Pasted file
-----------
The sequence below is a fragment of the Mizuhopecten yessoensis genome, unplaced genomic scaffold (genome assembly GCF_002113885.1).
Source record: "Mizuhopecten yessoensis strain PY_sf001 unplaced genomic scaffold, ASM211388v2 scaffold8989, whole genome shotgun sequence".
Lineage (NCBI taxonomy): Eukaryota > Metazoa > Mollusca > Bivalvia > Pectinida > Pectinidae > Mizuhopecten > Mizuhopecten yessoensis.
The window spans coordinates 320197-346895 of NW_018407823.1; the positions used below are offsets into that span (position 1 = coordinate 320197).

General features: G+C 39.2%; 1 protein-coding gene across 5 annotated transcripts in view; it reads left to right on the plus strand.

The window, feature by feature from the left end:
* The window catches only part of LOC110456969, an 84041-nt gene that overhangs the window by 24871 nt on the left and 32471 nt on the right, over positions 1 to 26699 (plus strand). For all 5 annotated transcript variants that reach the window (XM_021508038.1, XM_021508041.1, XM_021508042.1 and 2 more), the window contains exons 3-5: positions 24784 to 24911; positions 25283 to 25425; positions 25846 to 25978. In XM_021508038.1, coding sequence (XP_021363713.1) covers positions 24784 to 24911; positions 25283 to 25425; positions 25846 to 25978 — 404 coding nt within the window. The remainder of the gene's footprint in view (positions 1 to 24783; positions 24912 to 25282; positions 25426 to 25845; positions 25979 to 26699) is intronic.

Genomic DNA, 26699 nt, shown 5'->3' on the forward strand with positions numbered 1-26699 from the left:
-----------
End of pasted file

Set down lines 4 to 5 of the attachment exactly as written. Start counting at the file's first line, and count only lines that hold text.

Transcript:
The window spans coordinates 320197-346895 of NW_018407823.1; the positions used below are offsets into that span (position 1 = coordinate 320197).

General features: G+C 39.2%; 1 protein-coding gene across 5 annotated transcripts in view; it reads left to right on the plus strand.